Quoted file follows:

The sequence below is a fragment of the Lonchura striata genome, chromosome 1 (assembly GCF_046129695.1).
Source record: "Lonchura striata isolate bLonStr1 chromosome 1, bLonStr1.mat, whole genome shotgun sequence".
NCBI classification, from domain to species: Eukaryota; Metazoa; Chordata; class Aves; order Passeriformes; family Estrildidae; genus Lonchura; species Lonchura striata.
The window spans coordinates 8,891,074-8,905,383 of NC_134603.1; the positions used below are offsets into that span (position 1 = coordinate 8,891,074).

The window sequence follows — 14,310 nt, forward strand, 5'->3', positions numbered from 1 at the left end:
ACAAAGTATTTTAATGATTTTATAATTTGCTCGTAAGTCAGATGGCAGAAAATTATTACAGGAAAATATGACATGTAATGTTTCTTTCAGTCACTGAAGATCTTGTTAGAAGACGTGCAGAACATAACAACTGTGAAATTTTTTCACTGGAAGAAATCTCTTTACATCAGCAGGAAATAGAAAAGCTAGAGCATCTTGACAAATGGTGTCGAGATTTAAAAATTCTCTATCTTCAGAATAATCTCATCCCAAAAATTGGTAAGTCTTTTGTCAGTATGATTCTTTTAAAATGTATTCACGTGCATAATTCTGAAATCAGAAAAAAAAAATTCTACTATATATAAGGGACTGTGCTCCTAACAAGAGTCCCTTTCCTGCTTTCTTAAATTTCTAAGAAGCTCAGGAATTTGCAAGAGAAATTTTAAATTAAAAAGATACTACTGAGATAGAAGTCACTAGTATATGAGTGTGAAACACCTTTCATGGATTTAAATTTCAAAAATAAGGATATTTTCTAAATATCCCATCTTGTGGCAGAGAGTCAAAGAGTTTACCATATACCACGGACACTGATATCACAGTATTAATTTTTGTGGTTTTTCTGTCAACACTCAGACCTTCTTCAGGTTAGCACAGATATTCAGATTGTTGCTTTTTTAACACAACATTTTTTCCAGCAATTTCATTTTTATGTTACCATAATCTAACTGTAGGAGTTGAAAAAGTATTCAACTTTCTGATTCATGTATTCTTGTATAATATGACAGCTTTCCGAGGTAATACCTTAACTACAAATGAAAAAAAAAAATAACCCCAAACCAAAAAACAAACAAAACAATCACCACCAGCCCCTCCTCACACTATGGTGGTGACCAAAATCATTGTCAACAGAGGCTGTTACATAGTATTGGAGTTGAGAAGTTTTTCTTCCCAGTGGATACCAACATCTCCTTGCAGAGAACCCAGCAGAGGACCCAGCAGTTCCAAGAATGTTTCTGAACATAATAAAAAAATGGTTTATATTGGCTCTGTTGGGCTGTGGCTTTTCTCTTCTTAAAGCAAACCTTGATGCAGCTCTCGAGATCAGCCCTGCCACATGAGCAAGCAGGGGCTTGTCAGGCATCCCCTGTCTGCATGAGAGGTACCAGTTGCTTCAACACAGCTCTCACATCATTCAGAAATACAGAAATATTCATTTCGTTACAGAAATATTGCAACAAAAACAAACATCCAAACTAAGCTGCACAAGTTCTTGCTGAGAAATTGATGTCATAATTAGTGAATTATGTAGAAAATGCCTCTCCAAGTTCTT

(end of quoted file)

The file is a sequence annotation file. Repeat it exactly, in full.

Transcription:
The sequence below is a fragment of the Lonchura striata genome, chromosome 1 (assembly GCF_046129695.1).
Source record: "Lonchura striata isolate bLonStr1 chromosome 1, bLonStr1.mat, whole genome shotgun sequence".
NCBI classification, from domain to species: Eukaryota; Metazoa; Chordata; class Aves; order Passeriformes; family Estrildidae; genus Lonchura; species Lonchura striata.
The window spans coordinates 8,891,074-8,905,383 of NC_134603.1; the positions used below are offsets into that span (position 1 = coordinate 8,891,074).

The window sequence follows — 14,310 nt, forward strand, 5'->3', positions numbered from 1 at the left end:
ACAAAGTATTTTAATGATTTTATAATTTGCTCGTAAGTCAGATGGCAGAAAATTATTACAGGAAAATATGACATGTAATGTTTCTTTCAGTCACTGAAGATCTTGTTAGAAGACGTGCAGAACATAACAACTGTGAAATTTTTTCACTGGAAGAAATCTCTTTACATCAGCAGGAAATAGAAAAGCTAGAGCATCTTGACAAATGGTGTCGAGATTTAAAAATTCTCTATCTTCAGAATAATCTCATCCCAAAAATTGGTAAGTCTTTTGTCAGTATGATTCTTTTAAAATGTATTCACGTGCATAATTCTGAAATCAGAAAAAAAAAATTCTACTATATATAAGGGACTGTGCTCCTAACAAGAGTCCCTTTCCTGCTTTCTTAAATTTCTAAGAAGCTCAGGAATTTGCAAGAGAAATTTTAAATTAAAAAGATACTACTGAGATAGAAGTCACTAGTATATGAGTGTGAAACACCTTTCATGGATTTAAATTTCAAAAATAAGGATATTTTCTAAATATCCCATCTTGTGGCAGAGAGTCAAAGAGTTTACCATATACCACGGACACTGATATCACAGTATTAATTTTTGTGGTTTTTCTGTCAACACTCAGACCTTCTTCAGGTTAGCACAGATATTCAGATTGTTGCTTTTTTAACACAACATTTTTTCCAGCAATTTCATTTTTATGTTACCATAATCTAACTGTAGGAGTTGAAAAAGTATTCAACTTTCTGATTCATGTATTCTTGTATAATATGACAGCTTTCCGAGGTAATACCTTAACTACAAATGAAAAAAAAAAATAACCCCAAACCAAAAAACAAACAAAACAATCACCACCAGCCCCTCCTCACACTATGGTGGTGACCAAAATCATTGTCAACAGAGGCTGTTACATAGTATTGGAGTTGAGAAGTTTTTCTTCCCAGTGGATACCAACATCTCCTTGCAGAGAACCCAGCAGAGGACCCAGCAGTTCCAAGAATGTTTCTGAACATAATAAAAAAATGGTTTATATTGGCTCTGTTGGGCTGTGGCTTTTCTCTTCTTAAAGCAAACCTTGATGCAGCTCTCGAGATCAGCCCTGCCACATGAGCAAGCAGGGGCTTGTCAGGCATCCCCTGTCTGCATGAGAGGTACCAGTTGCTTCAACACAGCTCTCACATCATTCAGAAATACAGAAATATTCATTTCGTTACAGAAATATTGCAACAAAAACAAACATCCAAACTAAGCTGCACAAGTTCTTGCTGAGAAATTGATGTCATAATTAGTGAATTATGTAGAAAATGCCTCTCCAAGTTCTT